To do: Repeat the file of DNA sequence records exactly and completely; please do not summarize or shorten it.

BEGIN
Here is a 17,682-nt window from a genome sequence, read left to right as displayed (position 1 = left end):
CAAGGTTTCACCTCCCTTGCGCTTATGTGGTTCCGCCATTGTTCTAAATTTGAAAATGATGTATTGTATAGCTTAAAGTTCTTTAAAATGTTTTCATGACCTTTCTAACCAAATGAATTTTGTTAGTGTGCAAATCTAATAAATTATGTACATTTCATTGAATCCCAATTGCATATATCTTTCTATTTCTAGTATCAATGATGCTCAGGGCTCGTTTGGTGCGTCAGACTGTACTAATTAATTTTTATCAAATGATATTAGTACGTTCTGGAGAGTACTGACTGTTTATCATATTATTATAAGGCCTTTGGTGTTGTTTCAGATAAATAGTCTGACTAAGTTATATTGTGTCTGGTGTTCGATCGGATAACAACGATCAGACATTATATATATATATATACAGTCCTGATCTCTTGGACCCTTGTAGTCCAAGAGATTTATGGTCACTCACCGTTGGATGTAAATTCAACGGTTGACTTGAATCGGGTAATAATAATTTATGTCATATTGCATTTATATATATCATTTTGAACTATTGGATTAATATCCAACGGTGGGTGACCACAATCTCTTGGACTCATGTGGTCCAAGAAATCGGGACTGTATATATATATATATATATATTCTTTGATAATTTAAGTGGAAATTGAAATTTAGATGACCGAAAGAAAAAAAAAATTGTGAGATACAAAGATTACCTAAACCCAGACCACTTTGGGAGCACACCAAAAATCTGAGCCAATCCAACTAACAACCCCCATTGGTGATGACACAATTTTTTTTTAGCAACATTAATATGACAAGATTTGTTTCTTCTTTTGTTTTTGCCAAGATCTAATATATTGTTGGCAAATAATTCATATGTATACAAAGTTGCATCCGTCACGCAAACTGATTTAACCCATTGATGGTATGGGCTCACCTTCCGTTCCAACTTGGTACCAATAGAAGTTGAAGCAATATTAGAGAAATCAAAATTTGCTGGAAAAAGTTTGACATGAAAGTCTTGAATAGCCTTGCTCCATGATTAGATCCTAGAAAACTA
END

Here is a 17,682-nt window from a genome sequence, read left to right as displayed (position 1 = left end):
CAAGGTTTCACCTCCCTTGCGCTTATGTGGTTCCGCCATTGTTCTAAATTTGAAAATGATGTATTGTATAGCTTAAAGTTCTTTAAAATGTTTTCATGACCTTTCTAACCAAATGAATTTTGTTAGTGTGCAAATCTAATAAATTATGTACATTTCATTGAATCCCAATTGCATATATCTTTCTATTTCTAGTATCAATGATGCTCAGGGCTCGTTTGGTGCGTCAGACTGTACTAATTAATTTTTATCAAATGATATTAGTACGTTCTGGAGAGTACTGACTGTTTATCATATTATTATAAGGCCTTTGGTGTTGTTTCAGATAAATAGTCTGACTAAGTTATATTGTGTCTGGTGTTCGATCGGATAACAACGATCAGACATTATATATATATATATACAGTCCTGATCTCTTGGACCCTTGTAGTCCAAGAGATTTATGGTCACTCACCGTTGGATGTAAATTCAACGGTTGACTTGAATCGGGTAATAATAATTTATGTCATATTGCATTTATATATATCATTTTGAACTATTGGATTAATATCCAACGGTGGGTGACCACAATCTCTTGGACTCATGTGGTCCAAGAAATCGGGACTGTATATATATATATATATATATTCTTTGATAATTTAAGTGGAAATTGAAATTTAGATGACCGAAAGAAAAAAAAAATTGTGAGATACAAAGATTACCTAAACCCAGACCACTTTGGGAGCACACCAAAAATCTGAGCCAATCCAACTAACAACCCCCATTGGTGATGACACAATTTTTTTTTAGCAACATTAATATGACAAGATTTGTTTCTTCTTTTGTTTTTGCCAAGATCTAATATATTGTTGGCAAATAATTCATATGTATACAAAGTTGCATCCGTCACGCAAACTGATTTAACCCATTGATGGTATGGGCTCACCTTCCGTTCCAACTTGGTACCAATAGAAGTTGAAGCAATATTAGAGAAATCAAAATTTGCTGGAAAAAGTTTGACATGAAAGTCTTGAATAGCCTTGCTCCATGATTAGATCCTAGAAAACTA